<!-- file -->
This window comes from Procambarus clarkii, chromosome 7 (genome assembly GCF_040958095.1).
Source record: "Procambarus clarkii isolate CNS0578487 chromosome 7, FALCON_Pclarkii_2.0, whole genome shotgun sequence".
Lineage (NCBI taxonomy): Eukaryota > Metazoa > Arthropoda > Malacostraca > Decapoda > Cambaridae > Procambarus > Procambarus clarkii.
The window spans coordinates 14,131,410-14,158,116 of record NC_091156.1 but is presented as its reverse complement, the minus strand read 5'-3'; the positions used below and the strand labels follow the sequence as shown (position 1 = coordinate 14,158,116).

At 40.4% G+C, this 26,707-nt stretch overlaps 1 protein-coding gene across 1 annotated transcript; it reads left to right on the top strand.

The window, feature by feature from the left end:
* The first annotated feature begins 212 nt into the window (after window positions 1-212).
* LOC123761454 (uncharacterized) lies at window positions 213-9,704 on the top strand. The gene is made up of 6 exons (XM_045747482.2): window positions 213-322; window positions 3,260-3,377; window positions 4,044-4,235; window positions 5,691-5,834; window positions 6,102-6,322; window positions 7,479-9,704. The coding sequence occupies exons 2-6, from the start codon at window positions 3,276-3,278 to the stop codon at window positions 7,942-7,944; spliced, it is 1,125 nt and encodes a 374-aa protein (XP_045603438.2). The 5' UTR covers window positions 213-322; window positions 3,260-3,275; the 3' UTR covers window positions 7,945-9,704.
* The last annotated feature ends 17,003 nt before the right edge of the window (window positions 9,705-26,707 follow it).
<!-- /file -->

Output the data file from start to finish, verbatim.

This window comes from Procambarus clarkii, chromosome 7 (genome assembly GCF_040958095.1).
Source record: "Procambarus clarkii isolate CNS0578487 chromosome 7, FALCON_Pclarkii_2.0, whole genome shotgun sequence".
Lineage (NCBI taxonomy): Eukaryota > Metazoa > Arthropoda > Malacostraca > Decapoda > Cambaridae > Procambarus > Procambarus clarkii.
The window spans coordinates 14,131,410-14,158,116 of record NC_091156.1 but is presented as its reverse complement, the minus strand read 5'-3'; the positions used below and the strand labels follow the sequence as shown (position 1 = coordinate 14,158,116).

At 40.4% G+C, this 26,707-nt stretch overlaps 1 protein-coding gene across 1 annotated transcript; it reads left to right on the top strand.

The window, feature by feature from the left end:
* The first annotated feature begins 212 nt into the window (after window positions 1-212).
* LOC123761454 (uncharacterized) lies at window positions 213-9,704 on the top strand. The gene is made up of 6 exons (XM_045747482.2): window positions 213-322; window positions 3,260-3,377; window positions 4,044-4,235; window positions 5,691-5,834; window positions 6,102-6,322; window positions 7,479-9,704. The coding sequence occupies exons 2-6, from the start codon at window positions 3,276-3,278 to the stop codon at window positions 7,942-7,944; spliced, it is 1,125 nt and encodes a 374-aa protein (XP_045603438.2). The 5' UTR covers window positions 213-322; window positions 3,260-3,275; the 3' UTR covers window positions 7,945-9,704.
* The last annotated feature ends 17,003 nt before the right edge of the window (window positions 9,705-26,707 follow it).